THE NATIONAL FIRE PROTECTION ASSOCIATION.
The following are abstracts of the reports presented by some of the committees of the National Protection association at its recent annual meeting:
SPECIAL HAZARDS AND FIRE RECORD.
The committee on special hazards and fire record reported that the sprinkler fire record now includes reports on about 4,800 fires tabulated on a card-index record. The special hazard fire record now comprises 5,600 fires, also tabulated by means of a card system. The fire report blanks have been revised and a large number distributed among members. The record of special hazard fires is, however, yet very incomplete, and the co-operation of all interested in the maintenance of the record is earnestly requested. The quarterly bulletin has been continued and has contained during the year several articles of more than usual value. Of the 894 fires in sprinklered risks during the past year 731 were handled successfully bv the sprinklers, while in 114 fires there was insufficient heat to operate sprinklers. In forty-nine cases the sprinklers were unsuccessful in holding the fire in check.
The committee on devices and materials relating to carbonic acid gas hand-fire-extinguishers for other than fire department use recommended a revised standard for the purpose of avoiding misunderstandings as to proper size and arrangement of handles, maximum as well as minimum >ize, design and construction of cap, length of hose, minimum gauge of metal for cylinder, down and bottom, design of cage and other details. No change of importance is made in the standard of 19OI.
The committee on matches presented a brief report. It noted the introduction of the blue and white tip match as a step in the direction of eliminating the dangerous parlor match, and the absence of a safety match that cannot be ignited on some surface other than the prepared surface of the !H»X cover. Some of the so-called “safety” matches should be removed from the market. The committee is considering the impregnating of matches, so as to prevent the splint from glowing.
The committee on car houses noted a falling off in the number of car house fires during the past year, probably due to the betterment of hazards, improved maintenance, construction of buildings and a safer system of electric wiring in cars. Quite a few extensive losses, however, occurred during the year. So-called non-combustible and semi non combustible cars appear to be favored by railway companies for subway use, and, in one or two instances, are in use on elevated roads. The indications are, however, that, for some time at least, this type of car will not be generally adopted for surface line use. The committee recommended requirements for the construction of standard railway car storage houses and for the installation of automatic sprinkler equipments. Actual fire tests have demonstrated that, even with aisle sprinklers at either side of the car and placed as close to it as clearance may permit, a loss of $300 to $500 may be 1 (K)ked for.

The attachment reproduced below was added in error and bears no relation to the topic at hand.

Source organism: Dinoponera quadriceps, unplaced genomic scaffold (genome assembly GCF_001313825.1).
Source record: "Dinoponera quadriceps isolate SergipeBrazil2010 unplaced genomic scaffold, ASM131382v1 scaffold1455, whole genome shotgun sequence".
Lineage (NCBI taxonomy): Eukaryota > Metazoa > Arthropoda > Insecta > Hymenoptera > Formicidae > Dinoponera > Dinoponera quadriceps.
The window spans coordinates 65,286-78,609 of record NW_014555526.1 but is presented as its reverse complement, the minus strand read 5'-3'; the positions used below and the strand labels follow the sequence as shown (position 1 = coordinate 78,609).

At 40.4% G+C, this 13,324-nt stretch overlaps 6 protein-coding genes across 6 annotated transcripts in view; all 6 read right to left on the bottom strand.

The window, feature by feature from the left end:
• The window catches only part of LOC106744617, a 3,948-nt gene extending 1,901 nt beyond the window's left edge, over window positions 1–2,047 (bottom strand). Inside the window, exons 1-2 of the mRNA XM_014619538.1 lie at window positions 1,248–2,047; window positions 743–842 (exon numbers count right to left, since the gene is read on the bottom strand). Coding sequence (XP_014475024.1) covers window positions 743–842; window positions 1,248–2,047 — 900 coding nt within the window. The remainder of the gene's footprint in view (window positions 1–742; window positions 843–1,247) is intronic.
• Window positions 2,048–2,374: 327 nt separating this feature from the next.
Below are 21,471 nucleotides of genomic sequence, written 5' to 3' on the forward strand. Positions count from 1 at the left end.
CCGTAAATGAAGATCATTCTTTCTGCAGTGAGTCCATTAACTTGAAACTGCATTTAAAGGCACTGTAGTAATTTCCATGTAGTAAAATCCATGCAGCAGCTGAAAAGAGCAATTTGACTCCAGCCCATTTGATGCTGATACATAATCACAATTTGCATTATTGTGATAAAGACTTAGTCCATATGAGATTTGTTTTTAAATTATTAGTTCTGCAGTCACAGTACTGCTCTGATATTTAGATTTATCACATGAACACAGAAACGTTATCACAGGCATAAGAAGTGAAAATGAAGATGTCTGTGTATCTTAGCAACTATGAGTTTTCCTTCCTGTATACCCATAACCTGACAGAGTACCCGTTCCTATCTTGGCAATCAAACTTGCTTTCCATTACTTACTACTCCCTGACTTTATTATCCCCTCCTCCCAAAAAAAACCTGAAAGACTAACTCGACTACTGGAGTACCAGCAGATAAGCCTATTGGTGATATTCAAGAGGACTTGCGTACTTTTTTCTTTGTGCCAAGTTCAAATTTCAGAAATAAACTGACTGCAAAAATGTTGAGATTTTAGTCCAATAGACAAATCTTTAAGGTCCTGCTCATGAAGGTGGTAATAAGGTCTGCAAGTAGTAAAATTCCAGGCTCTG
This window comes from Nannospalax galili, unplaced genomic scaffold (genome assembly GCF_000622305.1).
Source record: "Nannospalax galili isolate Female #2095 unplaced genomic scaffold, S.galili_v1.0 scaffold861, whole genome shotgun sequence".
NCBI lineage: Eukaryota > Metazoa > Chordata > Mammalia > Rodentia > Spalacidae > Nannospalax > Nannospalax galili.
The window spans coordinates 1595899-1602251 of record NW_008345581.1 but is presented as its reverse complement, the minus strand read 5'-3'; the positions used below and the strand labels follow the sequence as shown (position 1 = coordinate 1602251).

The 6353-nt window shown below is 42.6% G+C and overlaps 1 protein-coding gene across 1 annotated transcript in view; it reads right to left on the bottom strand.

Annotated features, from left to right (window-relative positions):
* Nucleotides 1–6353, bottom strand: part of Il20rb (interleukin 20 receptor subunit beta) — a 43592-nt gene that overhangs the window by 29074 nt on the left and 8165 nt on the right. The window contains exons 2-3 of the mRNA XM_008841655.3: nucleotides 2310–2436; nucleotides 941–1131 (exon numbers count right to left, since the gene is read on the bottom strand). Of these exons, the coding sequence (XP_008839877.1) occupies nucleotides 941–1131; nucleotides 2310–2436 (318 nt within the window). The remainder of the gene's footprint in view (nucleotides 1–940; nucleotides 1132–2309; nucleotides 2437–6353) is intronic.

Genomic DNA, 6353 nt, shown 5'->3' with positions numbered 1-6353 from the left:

The committee on skylights recommended for general use approved wireglass, not less than onequarter-inch thick, properly secured in metal sash, set in metal frames, or glass not less than onehalf inch thick, similarly secured, provided it is protected bv suitable wire screens, should he used on all plane skylights and skylights inclined at an angle of not over forty-five degrees. In vertical skylights or sash, or such as are inclined at an angle of over forty-five degrees, glass not less than one miarter-inch thick may be used, secured as noted above, provided the skylights or sash are protected by suitable screen. Skylights of other types of construction, ventilators or ventilating openings on roofs, should be protected by screens of steel wire-cloth, woven (not twisted), galvanised after weaving, properly secured to strong iron frames, preferably galvanised, if used for protection of skylights, or otherwise properly secured to ventilators. Lights over bottoms of light shafts or wcllholes open on top should he of ouchalf-inch approved wired glass or three quarterinch thick glas^. properly protected by wire screens, securely set in strong metal frames, or of prism Tights’set in cast Iron frhhu’S of sufficient strength and properly secured. l’he top of such shafts should be protected by approved wire screens. , .
WINDOW AND DOOR OPENINGS.
The committee on fire-protecting coverings for window and door openings reported that in many localities the protection of wall-openings is seriously neglected and the methods of protection specified in the standards of the association are not receiving the support expected. It urged the more heartv co-operation of members in the adoption of uniform methods of protection, and invited criticism and discussion. Manufacturers have shown considerable interest in the problem of the further development of improved methods for the protection of wall-openings against fire, and the various ideas submitted will be tested during the coming year. The committee recommended a number of changes in the present standard, the suggestions being largely confined to rules for use and installation.